thousand seventeen millions and a half of leagues; and in one hour, more than forty-two millions. After this rate doth death pursue thee; how is it that thou tremblest not? How comes it that thou fearest not? Even life itself is given to us but by pieces, and mingles as many parts of death as there are of life; the age of infancy dies, when we enter into that of childhood; and that of childhood, when we become youths; that of youth, when we come to age of manhood; that, when we are old; and even old age itself expires, when we become decrepit: so that, during the same life, we find many deaths, and yet can hardly persuade ourselves that we shall die once. Let us cast our eyes upon our life past; let us consider what is become of our infancy, childhood, and youth; they are now dead in us: in the same manner shall those ages of our life, which are to come, die also. Neither do we only die in the principal times of life, but every hour, every moment, includes a kind of death in the succession and change of things. What content is there in life, which dies not by some succeeding sorrow? What affliction of pain, which is not followed by some equal, or greater grief than itself? Why are we grieved for what is absent, since it offends us being present? What we desire with impatience, being possessed, brings care and solicitude, grief and affliction.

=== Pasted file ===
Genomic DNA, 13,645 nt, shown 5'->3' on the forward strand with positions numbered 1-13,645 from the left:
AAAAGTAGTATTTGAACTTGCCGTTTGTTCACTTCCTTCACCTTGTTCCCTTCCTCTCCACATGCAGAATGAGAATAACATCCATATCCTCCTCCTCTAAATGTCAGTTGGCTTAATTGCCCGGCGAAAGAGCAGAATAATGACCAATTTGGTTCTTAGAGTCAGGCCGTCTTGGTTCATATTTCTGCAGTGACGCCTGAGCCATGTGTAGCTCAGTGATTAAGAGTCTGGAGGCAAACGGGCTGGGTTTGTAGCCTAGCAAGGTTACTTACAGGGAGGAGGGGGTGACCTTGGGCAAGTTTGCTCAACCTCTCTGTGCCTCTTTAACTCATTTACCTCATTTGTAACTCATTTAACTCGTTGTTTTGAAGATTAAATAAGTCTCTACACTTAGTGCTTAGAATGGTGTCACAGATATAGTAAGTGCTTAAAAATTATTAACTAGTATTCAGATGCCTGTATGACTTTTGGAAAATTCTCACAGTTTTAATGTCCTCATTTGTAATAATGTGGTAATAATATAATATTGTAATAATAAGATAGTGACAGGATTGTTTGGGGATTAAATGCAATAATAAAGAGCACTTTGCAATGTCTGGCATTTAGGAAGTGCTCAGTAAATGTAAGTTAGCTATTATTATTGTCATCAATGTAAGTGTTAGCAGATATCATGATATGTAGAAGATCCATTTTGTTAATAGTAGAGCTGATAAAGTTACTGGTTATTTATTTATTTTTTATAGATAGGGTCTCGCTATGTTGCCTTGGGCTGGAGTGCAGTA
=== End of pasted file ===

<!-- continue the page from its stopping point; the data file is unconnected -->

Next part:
The short time which any pleasure stays with us, it is not to be enjoyed wholly, and all at once, but tasted by parts; so as, when the second part comes, we feel not the pleasure of the first, lessening itself every moment, and we ourselves still dying with it; there being no instant of life, wherein death gains not ground of us; the motion of the heavens is but the swift turn of the spindle, which rolls up the thread of our lives; and a most fleet horse, upon which death runs post after us. There is no moment of life, wherein death hath not equal jurisdiction; and there is no point of life, which we divide not with death; so as, if well considered, we live but only one point, and have not life but for the present instant. Our years past are now vanished; and we enjoy no more of them, than if we were already dead; the years to come we live not, and possess no more of them, than if we were not yet born; yesterday is gone, to-morrow we know not what shall be; of to-day many hours are past, and we